Home > Native Americans
1995 Release. Available from the publisher. "I have painted my share of Apaches chasing the Butterfield stagecoach, for violent action was a part of Western history. But as the years roll away, I find I would rather picture the peace, the distance and the mysterious beauty of the West. I have never lost my boyhood sense of wonder about the deep northern forest and the mystical Sonoran desert. It is my real and most transcendent place of worship..my deepest reverence is felt as I witness the evidence of the hand of the Creator in all-things." Said Friberg
1990 Release. Available from the publisher. From first-hand observation of Indian camp life, Friberg here has recorded many richly authentic details of the tepees - stakes, lacing, pins, medicine bundles, painted designs; and the orderly interlocking of lodge poles over the smoke holes. Also stretched hides and meat drying racks, all giving a complete picture of a people at home with nature. The small girl in the tepee doorway looks with admiration upon the macho brave on his strong horse.
Friberg Fine Art, Inc. proudly announces the new limited edition release of Into New Country by Arnold Friberg! Quoting from Mr Friberg, "More and more as the years roll away, I want to leave to the world only such beauty as God will enable me to express. I want to paint the most noble people, animals, mountain streams, trees and rocks, all evidence of the Creator's handiwork. Arnold captures the realism and brings to life those historic days of the Western Native American Indians.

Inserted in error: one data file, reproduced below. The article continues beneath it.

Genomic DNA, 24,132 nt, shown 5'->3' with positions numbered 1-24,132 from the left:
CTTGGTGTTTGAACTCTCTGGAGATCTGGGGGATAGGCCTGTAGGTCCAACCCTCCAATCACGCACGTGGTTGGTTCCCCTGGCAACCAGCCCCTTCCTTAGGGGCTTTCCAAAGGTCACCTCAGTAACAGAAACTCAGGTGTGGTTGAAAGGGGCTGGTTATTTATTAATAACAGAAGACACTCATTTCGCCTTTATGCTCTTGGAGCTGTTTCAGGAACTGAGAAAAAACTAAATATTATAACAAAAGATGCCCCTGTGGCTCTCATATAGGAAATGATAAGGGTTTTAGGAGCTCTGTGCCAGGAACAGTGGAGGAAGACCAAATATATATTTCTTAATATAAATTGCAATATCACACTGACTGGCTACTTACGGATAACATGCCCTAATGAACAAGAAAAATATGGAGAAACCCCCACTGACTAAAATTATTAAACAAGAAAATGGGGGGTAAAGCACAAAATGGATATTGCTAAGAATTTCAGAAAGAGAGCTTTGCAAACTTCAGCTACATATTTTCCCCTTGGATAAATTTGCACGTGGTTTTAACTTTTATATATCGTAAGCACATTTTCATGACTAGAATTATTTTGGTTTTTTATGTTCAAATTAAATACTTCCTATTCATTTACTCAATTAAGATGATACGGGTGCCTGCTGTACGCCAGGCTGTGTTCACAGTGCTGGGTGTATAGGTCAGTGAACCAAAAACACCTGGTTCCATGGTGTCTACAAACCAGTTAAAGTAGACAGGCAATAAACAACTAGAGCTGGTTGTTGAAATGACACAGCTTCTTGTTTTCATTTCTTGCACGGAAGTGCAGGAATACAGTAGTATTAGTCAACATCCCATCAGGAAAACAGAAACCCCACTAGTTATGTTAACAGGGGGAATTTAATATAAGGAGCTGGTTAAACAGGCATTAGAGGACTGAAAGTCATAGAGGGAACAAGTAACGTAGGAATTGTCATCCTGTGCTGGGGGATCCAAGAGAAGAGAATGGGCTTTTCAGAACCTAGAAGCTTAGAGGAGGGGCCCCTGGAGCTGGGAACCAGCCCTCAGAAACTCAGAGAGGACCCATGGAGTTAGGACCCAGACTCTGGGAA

Indian men wanted their women to present a fine appearance on horseback. As a result, women's horse gear was much more elaborate and decorated than the men's. Here Friberg has pictured a splendid procession of a tribe on the move, with richly beaded saddles, chest bands, and cruppers on horses drawing burdens by means of lodge poles laced into a "travois," ridden by squaws carrying papooses on their backs in highly decorated cradleboards.
When the Land Was His depicts a scene from America's proud Indian heritage. Mr. Friberg had a great respect for the Native American culture and a reverence for the land and people of the early west, which is apparent in his work